Description of Historic Place
The Peter Smyth House stands prominently on raised ground in the north end of Port Hood, commanding an unrestricted view of Port Hood Harbour and two off-shore islands. Its front elevation is one-and-a-half storeys with two-and-a-half storeys at the rear. Built in the mid-1850’s, its front façade has a central front entrance with two windows on either side and a Scottish dormer above. It is the only house in Inverness County built of dressed stone ashlar masonry. Municipal designation covers both the building and surrounding property.
The Peter Smyth House is valued as the finest example of a Georgian stone residence in Inverness County and is one of only three stone houses remaining in the county. Built for prominent merchant Peter Smyth, the stone is believed to have been quarried locally in the district of Port Hood. In true Georgian style, it has a raised first floor level entrance with a fanlight and sidelights with original stone stairs ascending to it. While one-and-a-half storeys at the front, at the rear there are a full two-and-a-half storeys. The lower level of the house, (partly below ground level on the front), contains a kitchen with original fireplace, pantry, storage and bedroom. It may be the only surviving house in Inverness County with servants quarters.
The Peter Smyth House is also valued as the home of one of the most prominent Inverness County merchants and politicians of the nineteenth century - Peter Smyth. Born in Dublin, Ireland circa 1800, Peter Smyth came to Port Hood in 1830 and established himself as a fish and cattle merchant. He was heavily involved in the shipping trade and owned at least two stores for both retail and wholesale businesses. He also dealt extensively in land. After a period as a Justice of the Peace for Inverness County, he was elected to the Provincial House of Assembly in Halifax and served Inverness County in various sessions from 1847 to 1863. In 1867, he was appointed to the Legislative Council, a position which he held until his death in 1879. He also served as Custos Rotulorum (Chief Magistrate) and as commissioner for the school board and for roads.
Peter Smyth is remembered as a strong supporter of the Roman Catholic Church in the Diocese of Arichat (later the Diocese of Antigonish, 1886). When he died in 1879, he was reputed to be the wealthiest man on Cape Breton Island. He made generous bequests towards St. Ninian’s Cathedral and St. Francis Xavier College in Antigonish. In Port Hood, he made a major contribution to the construction of the present St. Peter’s Catholic Church (1881) and was instrumental in the establishment of a boys and girls public school in Port Hood under the tutelage of the Sisters of Notre Dame of Montreal. His widow, Ellen (Keating) Smyth, was a gracious hostess and when the first two Sisters arrived in 1884, they resided with her in the stone house until their new convent was ready for occupancy.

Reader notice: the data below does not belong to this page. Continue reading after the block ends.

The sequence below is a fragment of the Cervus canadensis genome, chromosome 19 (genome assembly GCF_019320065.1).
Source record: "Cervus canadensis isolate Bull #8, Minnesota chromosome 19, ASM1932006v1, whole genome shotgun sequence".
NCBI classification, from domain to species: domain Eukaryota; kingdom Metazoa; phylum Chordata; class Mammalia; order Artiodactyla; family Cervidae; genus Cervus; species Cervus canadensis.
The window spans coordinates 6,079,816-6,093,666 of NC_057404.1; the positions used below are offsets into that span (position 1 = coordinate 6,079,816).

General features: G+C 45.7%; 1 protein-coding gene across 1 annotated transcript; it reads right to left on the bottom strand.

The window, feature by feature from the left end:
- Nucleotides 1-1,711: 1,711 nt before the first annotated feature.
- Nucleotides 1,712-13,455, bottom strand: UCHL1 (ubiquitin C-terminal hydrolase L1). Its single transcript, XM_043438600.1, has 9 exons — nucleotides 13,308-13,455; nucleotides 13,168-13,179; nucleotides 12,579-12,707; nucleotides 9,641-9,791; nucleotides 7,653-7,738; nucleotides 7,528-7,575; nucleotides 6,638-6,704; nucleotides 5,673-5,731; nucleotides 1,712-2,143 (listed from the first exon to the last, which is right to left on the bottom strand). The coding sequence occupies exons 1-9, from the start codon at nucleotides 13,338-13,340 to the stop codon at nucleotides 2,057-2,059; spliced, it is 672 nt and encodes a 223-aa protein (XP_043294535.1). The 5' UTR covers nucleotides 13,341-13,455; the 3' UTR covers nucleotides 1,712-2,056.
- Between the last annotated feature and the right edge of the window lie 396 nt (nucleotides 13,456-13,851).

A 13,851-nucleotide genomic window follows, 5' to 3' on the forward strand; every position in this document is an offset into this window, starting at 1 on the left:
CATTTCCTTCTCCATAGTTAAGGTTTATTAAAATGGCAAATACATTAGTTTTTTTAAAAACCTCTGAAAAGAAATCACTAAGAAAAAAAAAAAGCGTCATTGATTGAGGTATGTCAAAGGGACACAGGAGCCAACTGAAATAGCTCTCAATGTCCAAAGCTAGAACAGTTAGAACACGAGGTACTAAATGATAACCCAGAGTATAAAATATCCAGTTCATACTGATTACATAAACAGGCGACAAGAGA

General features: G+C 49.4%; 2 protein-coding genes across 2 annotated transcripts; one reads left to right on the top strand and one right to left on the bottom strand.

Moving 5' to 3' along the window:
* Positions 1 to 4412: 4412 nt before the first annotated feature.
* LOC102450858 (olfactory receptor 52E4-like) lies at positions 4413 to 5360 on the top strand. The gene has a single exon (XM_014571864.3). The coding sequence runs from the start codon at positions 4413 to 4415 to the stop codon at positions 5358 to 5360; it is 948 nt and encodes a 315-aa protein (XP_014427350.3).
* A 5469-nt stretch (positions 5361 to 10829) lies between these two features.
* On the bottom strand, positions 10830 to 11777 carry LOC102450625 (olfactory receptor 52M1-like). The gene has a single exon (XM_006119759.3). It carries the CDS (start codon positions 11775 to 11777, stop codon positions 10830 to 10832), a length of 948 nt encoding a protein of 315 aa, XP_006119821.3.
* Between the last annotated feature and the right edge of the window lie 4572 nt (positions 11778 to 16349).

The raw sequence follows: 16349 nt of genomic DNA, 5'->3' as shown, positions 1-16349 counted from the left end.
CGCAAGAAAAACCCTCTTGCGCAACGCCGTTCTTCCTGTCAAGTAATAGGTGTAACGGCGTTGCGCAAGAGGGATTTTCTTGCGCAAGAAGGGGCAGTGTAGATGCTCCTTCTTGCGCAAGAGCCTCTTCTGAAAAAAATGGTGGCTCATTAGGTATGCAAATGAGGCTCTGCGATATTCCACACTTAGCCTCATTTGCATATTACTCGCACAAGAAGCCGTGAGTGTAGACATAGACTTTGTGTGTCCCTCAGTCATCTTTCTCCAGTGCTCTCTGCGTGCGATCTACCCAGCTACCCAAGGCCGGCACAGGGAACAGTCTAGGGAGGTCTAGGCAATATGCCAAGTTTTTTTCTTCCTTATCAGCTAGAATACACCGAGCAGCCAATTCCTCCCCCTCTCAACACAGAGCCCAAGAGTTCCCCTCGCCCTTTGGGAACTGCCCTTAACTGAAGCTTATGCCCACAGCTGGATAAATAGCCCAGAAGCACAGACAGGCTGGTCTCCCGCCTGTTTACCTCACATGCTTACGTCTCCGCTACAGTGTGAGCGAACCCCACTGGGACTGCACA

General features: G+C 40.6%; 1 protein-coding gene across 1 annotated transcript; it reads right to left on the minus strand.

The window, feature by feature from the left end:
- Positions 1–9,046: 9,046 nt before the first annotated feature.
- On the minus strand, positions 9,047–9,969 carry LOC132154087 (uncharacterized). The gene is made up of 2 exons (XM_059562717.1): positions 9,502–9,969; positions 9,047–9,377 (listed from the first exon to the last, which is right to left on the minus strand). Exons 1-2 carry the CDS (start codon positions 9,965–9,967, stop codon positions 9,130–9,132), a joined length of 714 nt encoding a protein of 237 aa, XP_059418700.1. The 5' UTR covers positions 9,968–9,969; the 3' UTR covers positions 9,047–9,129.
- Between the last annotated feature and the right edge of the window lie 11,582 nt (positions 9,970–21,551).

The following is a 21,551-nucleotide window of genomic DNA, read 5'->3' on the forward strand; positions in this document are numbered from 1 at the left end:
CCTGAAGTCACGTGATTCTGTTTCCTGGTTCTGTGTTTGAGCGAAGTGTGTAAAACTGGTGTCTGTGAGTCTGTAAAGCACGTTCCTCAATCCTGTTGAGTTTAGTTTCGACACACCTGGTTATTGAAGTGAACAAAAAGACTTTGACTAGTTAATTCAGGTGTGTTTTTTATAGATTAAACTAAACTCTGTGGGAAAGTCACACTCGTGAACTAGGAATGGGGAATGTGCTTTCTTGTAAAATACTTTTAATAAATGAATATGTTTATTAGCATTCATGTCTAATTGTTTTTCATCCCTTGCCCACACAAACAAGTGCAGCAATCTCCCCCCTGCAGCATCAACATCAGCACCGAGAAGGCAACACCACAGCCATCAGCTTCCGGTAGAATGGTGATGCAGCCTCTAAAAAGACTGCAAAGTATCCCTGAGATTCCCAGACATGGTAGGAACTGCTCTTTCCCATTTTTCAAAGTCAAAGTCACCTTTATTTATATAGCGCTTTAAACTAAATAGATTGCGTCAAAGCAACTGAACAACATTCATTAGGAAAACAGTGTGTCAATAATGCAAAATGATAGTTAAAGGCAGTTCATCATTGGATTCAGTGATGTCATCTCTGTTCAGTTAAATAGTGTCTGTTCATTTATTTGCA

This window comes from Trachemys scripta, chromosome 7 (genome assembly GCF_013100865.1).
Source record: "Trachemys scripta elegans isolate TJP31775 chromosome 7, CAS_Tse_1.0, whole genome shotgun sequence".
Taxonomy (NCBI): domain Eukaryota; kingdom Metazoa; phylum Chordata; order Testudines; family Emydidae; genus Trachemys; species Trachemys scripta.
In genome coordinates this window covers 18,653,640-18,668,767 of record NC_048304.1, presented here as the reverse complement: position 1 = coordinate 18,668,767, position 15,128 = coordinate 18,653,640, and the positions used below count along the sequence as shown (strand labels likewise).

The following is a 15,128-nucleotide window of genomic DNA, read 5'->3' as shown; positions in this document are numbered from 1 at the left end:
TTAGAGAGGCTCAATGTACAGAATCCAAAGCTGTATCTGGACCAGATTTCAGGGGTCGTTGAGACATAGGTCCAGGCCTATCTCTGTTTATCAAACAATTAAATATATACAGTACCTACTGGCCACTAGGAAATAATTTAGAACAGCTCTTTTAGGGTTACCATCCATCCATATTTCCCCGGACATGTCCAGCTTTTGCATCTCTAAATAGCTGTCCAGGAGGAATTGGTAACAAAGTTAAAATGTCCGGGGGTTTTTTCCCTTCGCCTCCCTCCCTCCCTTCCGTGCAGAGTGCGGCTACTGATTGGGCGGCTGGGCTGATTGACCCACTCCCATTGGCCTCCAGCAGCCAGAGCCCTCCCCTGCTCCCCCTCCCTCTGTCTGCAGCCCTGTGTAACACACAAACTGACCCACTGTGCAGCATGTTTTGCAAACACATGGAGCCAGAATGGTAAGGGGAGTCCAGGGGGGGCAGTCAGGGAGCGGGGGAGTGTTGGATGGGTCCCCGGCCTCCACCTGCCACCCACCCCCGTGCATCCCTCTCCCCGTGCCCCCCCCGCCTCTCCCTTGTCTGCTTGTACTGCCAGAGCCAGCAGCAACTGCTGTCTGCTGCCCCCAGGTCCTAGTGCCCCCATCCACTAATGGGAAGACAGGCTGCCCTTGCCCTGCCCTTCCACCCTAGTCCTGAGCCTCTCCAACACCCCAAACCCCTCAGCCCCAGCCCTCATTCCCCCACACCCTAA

This house was also occupied by two more generations of the Smyth family. It was the official residence of John I. Smyth when he was elected the first mayor of the newly established town of Port Hood in 1903. From the 1920’s through to the 1940’s, Eleanor Smyth, a grand-daughter of Peter Smyth, was a very well known female entrepreneur in Inverness County. She operated an inn at her home called Killarney Manor and an ice cream parlour (in an adjacent building on the property) catering to visiting county councillors, politicians, lawyers, judges, and educators in Port Hood, the Shire Town of Inverness County.
Source: Municipality of the County of Inverness, Municipal Heritage Files, Peter Smyth House
Character Defining Elements of the Peter Smyth House relate to its Scottish Georgian style and include:
- five bay symmetry with central entrance flanked by two windows;
- ashlar masonry walls constructed from locally quarried sandstone with evidence of “broaching” (marks from mason’s chisel giving a lined texture);
- raised gable ends called “skews” with a chimney at each gable;
- five-sided dormer on roof directly above main entrance and smaller, three-sided dormer at rear;
- front entrance surrounded by flattened pilasters on either side and a stone lintel with simple entablature above;
- diamond-shaped glazing in the sidelights and an elliptical fanlight above;
- recessed six-over-six windows, double-hung with stone sills;
- two string courses, one beneath the roof line and another just beneath the first storey.
Other Character-defining elements of the Peter Smyth House include:
- retaining wall constructed with the same dressed sandstone as house;
- rear entrance at ground level;
- location on a small hill facing Port Hood Harbour.
Interior character-defining elements of the Peter Smyth House include:
- central hall plan with stairway and first floor rooms leading off the main entrance hall;
- double reception room on main floor;
- original fireplaces, deeply recessed interior windows with original wooden paneling trim plaster walls and floors on main floor;
- wide hallway with access to four bedrooms on second storey;
- original plaster walls, simple trim and mouldings and fireplace on ground floor.